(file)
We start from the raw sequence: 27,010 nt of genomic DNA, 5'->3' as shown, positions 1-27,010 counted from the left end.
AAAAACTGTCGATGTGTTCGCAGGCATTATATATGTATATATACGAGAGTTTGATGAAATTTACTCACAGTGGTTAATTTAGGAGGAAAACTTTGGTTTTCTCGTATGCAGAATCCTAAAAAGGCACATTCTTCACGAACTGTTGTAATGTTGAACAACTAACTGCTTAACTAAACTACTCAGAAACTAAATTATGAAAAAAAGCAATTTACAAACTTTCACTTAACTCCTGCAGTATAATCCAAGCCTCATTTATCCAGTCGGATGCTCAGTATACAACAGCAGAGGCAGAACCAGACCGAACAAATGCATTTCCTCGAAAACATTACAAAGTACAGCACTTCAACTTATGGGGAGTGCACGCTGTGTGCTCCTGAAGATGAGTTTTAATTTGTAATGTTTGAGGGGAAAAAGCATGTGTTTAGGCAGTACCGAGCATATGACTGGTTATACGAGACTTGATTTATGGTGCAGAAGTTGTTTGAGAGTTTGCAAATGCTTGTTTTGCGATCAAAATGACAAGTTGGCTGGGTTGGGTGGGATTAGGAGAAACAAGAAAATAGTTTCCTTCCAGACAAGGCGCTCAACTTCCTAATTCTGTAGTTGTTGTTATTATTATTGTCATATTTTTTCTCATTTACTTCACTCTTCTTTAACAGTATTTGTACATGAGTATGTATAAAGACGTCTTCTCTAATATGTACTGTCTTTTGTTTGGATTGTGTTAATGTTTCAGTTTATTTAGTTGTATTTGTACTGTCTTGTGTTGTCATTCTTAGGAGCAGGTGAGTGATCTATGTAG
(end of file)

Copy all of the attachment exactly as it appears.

We start from the raw sequence: 27,010 nt of genomic DNA, 5'->3' as shown, positions 1-27,010 counted from the left end.
AAAAACTGTCGATGTGTTCGCAGGCATTATATATGTATATATACGAGAGTTTGATGAAATTTACTCACAGTGGTTAATTTAGGAGGAAAACTTTGGTTTTCTCGTATGCAGAATCCTAAAAAGGCACATTCTTCACGAACTGTTGTAATGTTGAACAACTAACTGCTTAACTAAACTACTCAGAAACTAAATTATGAAAAAAAGCAATTTACAAACTTTCACTTAACTCCTGCAGTATAATCCAAGCCTCATTTATCCAGTCGGATGCTCAGTATACAACAGCAGAGGCAGAACCAGACCGAACAAATGCATTTCCTCGAAAACATTACAAAGTACAGCACTTCAACTTATGGGGAGTGCACGCTGTGTGCTCCTGAAGATGAGTTTTAATTTGTAATGTTTGAGGGGAAAAAGCATGTGTTTAGGCAGTACCGAGCATATGACTGGTTATACGAGACTTGATTTATGGTGCAGAAGTTGTTTGAGAGTTTGCAAATGCTTGTTTTGCGATCAAAATGACAAGTTGGCTGGGTTGGGTGGGATTAGGAGAAACAAGAAAATAGTTTCCTTCCAGACAAGGCGCTCAACTTCCTAATTCTGTAGTTGTTGTTATTATTATTGTCATATTTTTTCTCATTTACTTCACTCTTCTTTAACAGTATTTGTACATGAGTATGTATAAAGACGTCTTCTCTAATATGTACTGTCTTTTGTTTGGATTGTGTTAATGTTTCAGTTTATTTAGTTGTATTTGTACTGTCTTGTGTTGTCATTCTTAGGAGCAGGTGAGTGATCTATGTAG